Books by Suzanne Morris
A Trapezoid is NOT a Dinosaur!
All the shapes want a part in Triangle's play, Shapes in Space. Square has all the right angles, Circle is on a roll, and Star shines the brightest. Trapezoid just doesn't fit in. Isn't that some kind of dinosaur? Determined to get a part, Trapezoid acts like all the other shapes, but must discover a way to use his own unique strengths to help make the show a blast.
Selected as one of Betsy Bird's Favorite
“If you’ve a kid that was a fan of Kelly Bingham’s Z Is for Moose, this is sort of its shapey equivalent. Triangle is conducting auditions for a play and Trapezoid is keeps popping up to interrupt. Though it’s often dismissed, the book sets up a situation where the reader’s sympathies fall with the much maligned shape. And the ending is awfully shape-y indeed. Kirkus said of it, “An effective bridge from simple shape identification to more specific geometric facts.” Uh, yeah. What they said.”
“All the shapes are putting on a play. Circle will be the moon, Triangle will be a rocket, and Star will be a…um, star. But how can Trapezoid help?? Trapezoids are dinosaurs, right?? On its surface, this is a simple story about accepting others for their differences. But it’s greatest potential is for a STEAM-powered storytime, as each shape describes how they are different, using terms like parallel lines and right angles. There are also a ton of shape puns, which may be corny, but actually require an advanced understanding of each shape to comprehend, which create further opportunities for discussion. An author’s note asks some great critical thinking questions about each shape, making it an overall great resource. Artwork is simple and light, and reflects the intended audience. Interestingly, the shapes often stand on a pedestal that’s shaped like a trapezoid, which is a clever touch, and shows the potential of the titular character in the real world. VERDICT This title is ideal for curricular support. A solid addition for most collections.”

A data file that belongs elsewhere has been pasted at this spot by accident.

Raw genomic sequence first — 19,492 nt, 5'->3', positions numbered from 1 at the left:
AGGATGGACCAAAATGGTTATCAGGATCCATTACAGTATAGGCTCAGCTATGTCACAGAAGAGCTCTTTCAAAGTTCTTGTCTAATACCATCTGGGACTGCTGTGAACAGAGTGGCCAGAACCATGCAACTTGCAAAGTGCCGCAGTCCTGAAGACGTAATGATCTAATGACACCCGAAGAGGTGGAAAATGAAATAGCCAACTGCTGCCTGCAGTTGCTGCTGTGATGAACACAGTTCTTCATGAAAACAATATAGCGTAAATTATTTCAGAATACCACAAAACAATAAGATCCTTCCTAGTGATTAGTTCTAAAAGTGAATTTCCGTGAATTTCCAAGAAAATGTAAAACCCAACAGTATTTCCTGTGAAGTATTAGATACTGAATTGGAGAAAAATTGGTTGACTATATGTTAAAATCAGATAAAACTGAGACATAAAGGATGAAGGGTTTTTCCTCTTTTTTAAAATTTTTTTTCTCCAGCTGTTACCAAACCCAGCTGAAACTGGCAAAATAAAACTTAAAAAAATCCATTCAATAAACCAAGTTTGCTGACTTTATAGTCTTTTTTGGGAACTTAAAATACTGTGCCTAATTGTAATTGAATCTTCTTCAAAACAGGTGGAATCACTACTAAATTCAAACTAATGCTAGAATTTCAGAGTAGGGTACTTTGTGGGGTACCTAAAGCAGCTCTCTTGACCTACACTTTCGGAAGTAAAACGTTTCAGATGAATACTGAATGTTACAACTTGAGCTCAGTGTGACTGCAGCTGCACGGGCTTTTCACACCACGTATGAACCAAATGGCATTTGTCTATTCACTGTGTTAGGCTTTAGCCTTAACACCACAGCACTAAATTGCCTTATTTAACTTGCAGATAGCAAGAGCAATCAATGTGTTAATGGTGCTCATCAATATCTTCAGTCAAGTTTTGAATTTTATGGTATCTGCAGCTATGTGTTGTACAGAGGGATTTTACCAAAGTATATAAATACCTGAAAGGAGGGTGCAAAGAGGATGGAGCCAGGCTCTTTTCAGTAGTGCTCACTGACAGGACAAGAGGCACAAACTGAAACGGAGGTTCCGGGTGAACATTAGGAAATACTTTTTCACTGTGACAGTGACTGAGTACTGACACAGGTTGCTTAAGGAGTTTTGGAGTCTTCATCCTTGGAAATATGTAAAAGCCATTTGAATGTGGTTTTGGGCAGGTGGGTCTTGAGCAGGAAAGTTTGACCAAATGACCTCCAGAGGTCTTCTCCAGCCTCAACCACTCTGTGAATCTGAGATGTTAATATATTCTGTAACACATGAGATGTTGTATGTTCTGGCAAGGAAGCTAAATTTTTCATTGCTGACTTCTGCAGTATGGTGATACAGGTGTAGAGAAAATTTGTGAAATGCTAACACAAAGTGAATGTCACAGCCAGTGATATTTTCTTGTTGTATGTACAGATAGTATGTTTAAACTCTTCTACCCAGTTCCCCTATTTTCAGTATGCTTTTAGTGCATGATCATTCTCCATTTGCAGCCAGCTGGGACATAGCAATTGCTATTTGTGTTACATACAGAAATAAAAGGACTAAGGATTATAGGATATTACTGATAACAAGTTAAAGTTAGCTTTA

—School Library Journal
“Illustrations are comics-style, with frequent paneling and word balloons. Sticklike appendages and a hand-drawn style make the shapes surprisingly expressive . . . An effective bridge from simple shape identification to more specific geometric facts.”
The first draft of this story was created when Suzanne's daughter was learning about trapezoids in pre-school, she recounts in this interview with Dylan Teut, popular children’s literature blogger and executive director of the Plum Creek Children’s Literacy Festival.